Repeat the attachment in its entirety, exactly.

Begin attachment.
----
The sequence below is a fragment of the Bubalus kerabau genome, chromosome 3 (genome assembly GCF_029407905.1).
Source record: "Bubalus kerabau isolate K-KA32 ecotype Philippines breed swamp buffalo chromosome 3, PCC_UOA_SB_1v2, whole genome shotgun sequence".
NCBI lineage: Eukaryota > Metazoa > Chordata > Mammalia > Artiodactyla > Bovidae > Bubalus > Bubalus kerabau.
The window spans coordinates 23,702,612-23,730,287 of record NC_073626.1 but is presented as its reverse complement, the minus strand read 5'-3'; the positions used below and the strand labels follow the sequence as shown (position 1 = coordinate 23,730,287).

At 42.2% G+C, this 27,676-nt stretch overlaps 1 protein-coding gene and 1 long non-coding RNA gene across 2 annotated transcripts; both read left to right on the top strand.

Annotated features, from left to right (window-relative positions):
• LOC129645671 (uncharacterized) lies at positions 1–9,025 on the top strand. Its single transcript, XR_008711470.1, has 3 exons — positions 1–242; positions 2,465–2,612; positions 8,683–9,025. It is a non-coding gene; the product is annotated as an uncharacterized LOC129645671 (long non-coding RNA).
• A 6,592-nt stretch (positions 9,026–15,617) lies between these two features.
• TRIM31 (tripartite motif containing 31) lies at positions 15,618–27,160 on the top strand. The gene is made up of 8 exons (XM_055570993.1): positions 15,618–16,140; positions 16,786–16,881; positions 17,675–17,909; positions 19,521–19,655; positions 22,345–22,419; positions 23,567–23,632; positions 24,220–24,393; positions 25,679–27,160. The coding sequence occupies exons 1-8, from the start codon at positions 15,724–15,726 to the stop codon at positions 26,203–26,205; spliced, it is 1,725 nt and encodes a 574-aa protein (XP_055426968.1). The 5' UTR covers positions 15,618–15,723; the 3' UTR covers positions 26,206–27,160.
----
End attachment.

The sequence below is a fragment of the Bubalus kerabau genome, chromosome 3 (genome assembly GCF_029407905.1).
Source record: "Bubalus kerabau isolate K-KA32 ecotype Philippines breed swamp buffalo chromosome 3, PCC_UOA_SB_1v2, whole genome shotgun sequence".
NCBI lineage: Eukaryota > Metazoa > Chordata > Mammalia > Artiodactyla > Bovidae > Bubalus > Bubalus kerabau.
The window spans coordinates 23,702,612-23,730,287 of record NC_073626.1 but is presented as its reverse complement, the minus strand read 5'-3'; the positions used below and the strand labels follow the sequence as shown (position 1 = coordinate 23,730,287).

At 42.2% G+C, this 27,676-nt stretch overlaps 1 protein-coding gene and 1 long non-coding RNA gene across 2 annotated transcripts; both read left to right on the top strand.

Annotated features, from left to right (window-relative positions):
• LOC129645671 (uncharacterized) lies at positions 1–9,025 on the top strand. Its single transcript, XR_008711470.1, has 3 exons — positions 1–242; positions 2,465–2,612; positions 8,683–9,025. It is a non-coding gene; the product is annotated as an uncharacterized LOC129645671 (long non-coding RNA).
• A 6,592-nt stretch (positions 9,026–15,617) lies between these two features.
• TRIM31 (tripartite motif containing 31) lies at positions 15,618–27,160 on the top strand. The gene is made up of 8 exons (XM_055570993.1): positions 15,618–16,140; positions 16,786–16,881; positions 17,675–17,909; positions 19,521–19,655; positions 22,345–22,419; positions 23,567–23,632; positions 24,220–24,393; positions 25,679–27,160. The coding sequence occupies exons 1-8, from the start codon at positions 15,724–15,726 to the stop codon at positions 26,203–26,205; spliced, it is 1,725 nt and encodes a 574-aa protein (XP_055426968.1). The 5' UTR covers positions 15,618–15,723; the 3' UTR covers positions 26,206–27,160.